Protection Against Identity Theft

Today, you hear more and more people becoming the victim of identity theft and wonder how you can protect yourself. Thieves have a way of finding out everything they need to steal your identity from simple things such as your credit card, debit card, or even your telephone calling cards. The worst news is that the General Accounting Office recently reported that 750,000 people are victims of this crime each year.

Things to watch out for include emails that appear to be from your bank, Paypal, or other internet payment centers. The thieves use a cloned website that looks just like the organization and many people do not even consider the website is not their true banking facility. Remember; if any of these organizations contact you they will in fact use your name instead of just a dear sir/madam. The best way to ensure the email is really from your bank is to pick up the phone and call.

Never ever, put personal information into a form on a website unless you know the website is secure, it is a company you have done business with before, and you trust. Many of these companies, included may sell your information to third parties that will begin to spam you and may even charge your credit card.

Types of Identity Theft

The most common kind of identity theft is, not unsurprisingly as you may well imagine, credit card fraud. However, there are more types and the following list shows where the risk lies and what you need to look out for when you are active in the digital world:

How to Prevent Identity Theft

Sometimes, with identity theft it can feel like fighting an invisible enemy regardless of your level of self discipline. If so many people become victims, how can identity theft be prevented from happening to you? Here are some ideas you can learn how to protect yourself against identity theft.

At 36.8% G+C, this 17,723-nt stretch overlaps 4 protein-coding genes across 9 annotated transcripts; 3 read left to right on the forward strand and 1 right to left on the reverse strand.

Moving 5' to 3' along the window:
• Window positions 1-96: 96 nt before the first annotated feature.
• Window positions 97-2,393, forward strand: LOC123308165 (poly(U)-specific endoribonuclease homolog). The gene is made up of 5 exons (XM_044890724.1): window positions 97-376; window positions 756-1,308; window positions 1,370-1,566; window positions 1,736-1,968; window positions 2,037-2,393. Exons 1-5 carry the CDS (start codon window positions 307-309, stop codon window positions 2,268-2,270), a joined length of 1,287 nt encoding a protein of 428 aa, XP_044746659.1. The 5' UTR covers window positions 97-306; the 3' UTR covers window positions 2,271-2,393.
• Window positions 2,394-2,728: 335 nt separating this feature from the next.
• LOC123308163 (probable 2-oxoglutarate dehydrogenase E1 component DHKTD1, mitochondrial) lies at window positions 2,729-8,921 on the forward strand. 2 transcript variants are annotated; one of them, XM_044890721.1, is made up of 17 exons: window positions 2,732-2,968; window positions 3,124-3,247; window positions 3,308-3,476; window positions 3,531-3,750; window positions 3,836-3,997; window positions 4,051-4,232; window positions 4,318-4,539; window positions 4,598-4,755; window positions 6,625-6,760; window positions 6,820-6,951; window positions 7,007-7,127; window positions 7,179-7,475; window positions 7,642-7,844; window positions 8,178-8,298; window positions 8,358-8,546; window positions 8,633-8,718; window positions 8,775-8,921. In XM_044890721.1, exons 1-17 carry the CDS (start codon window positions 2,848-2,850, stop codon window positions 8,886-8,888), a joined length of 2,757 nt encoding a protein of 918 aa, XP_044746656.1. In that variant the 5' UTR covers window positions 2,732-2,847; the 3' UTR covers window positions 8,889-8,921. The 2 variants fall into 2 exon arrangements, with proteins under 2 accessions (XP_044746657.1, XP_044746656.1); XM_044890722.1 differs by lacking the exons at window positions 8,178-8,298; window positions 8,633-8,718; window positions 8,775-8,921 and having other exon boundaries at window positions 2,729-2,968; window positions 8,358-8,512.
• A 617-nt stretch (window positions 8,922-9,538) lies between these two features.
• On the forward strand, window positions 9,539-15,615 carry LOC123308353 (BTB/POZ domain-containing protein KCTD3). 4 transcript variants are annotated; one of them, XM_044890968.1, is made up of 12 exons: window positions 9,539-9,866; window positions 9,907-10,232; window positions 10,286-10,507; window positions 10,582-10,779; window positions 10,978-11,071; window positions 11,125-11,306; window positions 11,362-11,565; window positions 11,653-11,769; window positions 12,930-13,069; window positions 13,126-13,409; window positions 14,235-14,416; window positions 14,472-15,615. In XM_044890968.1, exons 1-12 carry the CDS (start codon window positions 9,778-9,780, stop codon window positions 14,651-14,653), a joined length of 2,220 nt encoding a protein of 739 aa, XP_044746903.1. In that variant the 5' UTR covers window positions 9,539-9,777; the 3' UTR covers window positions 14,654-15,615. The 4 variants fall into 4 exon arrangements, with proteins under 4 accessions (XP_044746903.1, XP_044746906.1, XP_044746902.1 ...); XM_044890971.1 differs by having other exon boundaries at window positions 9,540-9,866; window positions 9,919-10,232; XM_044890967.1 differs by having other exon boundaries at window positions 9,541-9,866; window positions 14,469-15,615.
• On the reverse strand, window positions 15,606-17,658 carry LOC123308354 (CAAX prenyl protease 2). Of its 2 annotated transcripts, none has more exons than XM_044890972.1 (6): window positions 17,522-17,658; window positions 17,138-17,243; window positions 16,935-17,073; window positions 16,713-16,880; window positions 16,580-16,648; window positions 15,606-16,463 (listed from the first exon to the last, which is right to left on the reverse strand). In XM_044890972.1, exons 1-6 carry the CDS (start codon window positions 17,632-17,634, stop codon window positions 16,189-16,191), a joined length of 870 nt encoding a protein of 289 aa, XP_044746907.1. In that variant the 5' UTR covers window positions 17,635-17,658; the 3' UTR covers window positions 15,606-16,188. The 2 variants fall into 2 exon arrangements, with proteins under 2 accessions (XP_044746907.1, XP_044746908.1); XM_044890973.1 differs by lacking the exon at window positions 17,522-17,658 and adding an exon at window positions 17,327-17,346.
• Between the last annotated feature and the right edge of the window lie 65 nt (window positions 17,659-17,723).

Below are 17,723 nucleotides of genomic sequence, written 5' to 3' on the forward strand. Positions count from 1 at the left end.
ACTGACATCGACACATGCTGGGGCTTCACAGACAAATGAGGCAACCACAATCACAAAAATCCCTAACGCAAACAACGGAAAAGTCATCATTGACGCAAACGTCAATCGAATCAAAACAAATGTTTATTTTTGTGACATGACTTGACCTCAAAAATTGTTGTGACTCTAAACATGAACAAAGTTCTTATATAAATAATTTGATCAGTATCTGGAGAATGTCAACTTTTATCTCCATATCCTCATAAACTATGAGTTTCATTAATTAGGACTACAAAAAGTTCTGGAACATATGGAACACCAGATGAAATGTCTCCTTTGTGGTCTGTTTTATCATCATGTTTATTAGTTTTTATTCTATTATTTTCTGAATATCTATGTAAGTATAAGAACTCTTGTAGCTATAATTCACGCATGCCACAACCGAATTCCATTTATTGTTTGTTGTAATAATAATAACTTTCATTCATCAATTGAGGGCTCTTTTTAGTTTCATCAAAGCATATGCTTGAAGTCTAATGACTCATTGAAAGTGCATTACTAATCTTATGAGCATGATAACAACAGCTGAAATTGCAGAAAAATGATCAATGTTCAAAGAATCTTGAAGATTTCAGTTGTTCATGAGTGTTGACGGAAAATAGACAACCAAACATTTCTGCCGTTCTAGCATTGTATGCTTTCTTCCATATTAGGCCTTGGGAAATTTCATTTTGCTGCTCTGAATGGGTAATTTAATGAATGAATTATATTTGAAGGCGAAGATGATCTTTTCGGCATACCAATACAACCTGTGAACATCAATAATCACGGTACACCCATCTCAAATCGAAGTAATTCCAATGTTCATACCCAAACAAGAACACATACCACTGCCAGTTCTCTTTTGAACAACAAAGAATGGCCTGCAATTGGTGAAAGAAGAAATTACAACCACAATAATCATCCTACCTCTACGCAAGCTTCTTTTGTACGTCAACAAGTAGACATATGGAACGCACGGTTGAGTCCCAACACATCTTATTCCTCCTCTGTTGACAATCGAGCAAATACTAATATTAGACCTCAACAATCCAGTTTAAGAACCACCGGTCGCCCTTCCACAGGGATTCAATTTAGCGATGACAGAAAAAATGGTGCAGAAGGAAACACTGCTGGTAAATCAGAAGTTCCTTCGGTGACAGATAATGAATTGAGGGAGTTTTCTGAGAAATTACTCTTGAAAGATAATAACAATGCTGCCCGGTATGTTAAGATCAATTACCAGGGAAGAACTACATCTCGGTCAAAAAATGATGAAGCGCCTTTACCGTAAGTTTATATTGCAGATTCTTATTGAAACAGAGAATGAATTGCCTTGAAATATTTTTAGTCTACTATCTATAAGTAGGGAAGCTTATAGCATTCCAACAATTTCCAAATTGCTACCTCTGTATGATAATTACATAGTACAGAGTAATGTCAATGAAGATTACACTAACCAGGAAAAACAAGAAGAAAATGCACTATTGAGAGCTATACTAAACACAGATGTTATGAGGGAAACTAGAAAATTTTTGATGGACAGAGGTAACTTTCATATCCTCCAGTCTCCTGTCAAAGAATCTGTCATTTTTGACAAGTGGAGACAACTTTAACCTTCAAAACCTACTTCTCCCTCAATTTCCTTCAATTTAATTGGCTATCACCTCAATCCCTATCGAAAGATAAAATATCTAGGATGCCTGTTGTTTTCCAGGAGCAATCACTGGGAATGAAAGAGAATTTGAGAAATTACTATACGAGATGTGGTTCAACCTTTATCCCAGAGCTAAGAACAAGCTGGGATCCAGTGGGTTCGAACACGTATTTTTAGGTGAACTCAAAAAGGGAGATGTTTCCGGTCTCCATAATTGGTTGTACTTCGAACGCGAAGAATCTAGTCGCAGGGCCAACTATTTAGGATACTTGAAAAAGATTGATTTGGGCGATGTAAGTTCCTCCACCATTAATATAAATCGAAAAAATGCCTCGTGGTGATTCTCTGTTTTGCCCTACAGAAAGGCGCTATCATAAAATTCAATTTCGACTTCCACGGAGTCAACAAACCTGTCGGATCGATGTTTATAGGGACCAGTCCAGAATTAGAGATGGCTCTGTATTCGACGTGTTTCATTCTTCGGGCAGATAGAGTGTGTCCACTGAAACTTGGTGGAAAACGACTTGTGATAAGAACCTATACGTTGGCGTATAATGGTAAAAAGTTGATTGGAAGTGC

Check your credit report three times per year at least.

Remaining informed about your finances is the first line of defense against stolen identity. Regularly checking your credit report can help you to identify any odd activity that might occur.

Are you aware that you can obtain a credit report every four months from each of the three credit bureaus? A good way of going about this is to get a report from one company at the start of the year, then one from another in the middle and then from another at the end of the year to keep yourself up to date. Then start the process all over again.

If that seems like a lot of hard work, you could visit a website like "Credit Karma" (It's free) for checking for unauthorized credit activity. You can do this whenever it's most convenient for you. Don't forget, a credit score is really an "I love debt" score! Don't worry about what the actual score is.

Be wary of other websites that claim to be free. For example, don't use as it is owned by TransUnion and it's not really free.

Check these identity theft red flags to look for on your credit report:

If you notice something strange on your report, you should take action immediately. If you didn't already know, you have the right to dispute any information that appears on your credit report that does not look right.

The first thing to do is notify the credit bureau so that they can start to look into the issue. They will contact the company that you're disputing the charge or inquiry from. It will depend on the severity of the claim, but you may need to supply further documentation for their investigation.

In any case, be sure to stay alert and aware of what you have to lose and always be thinking of ways to keep your personal details secure and avoid the attraction of unwanted attention from criminals.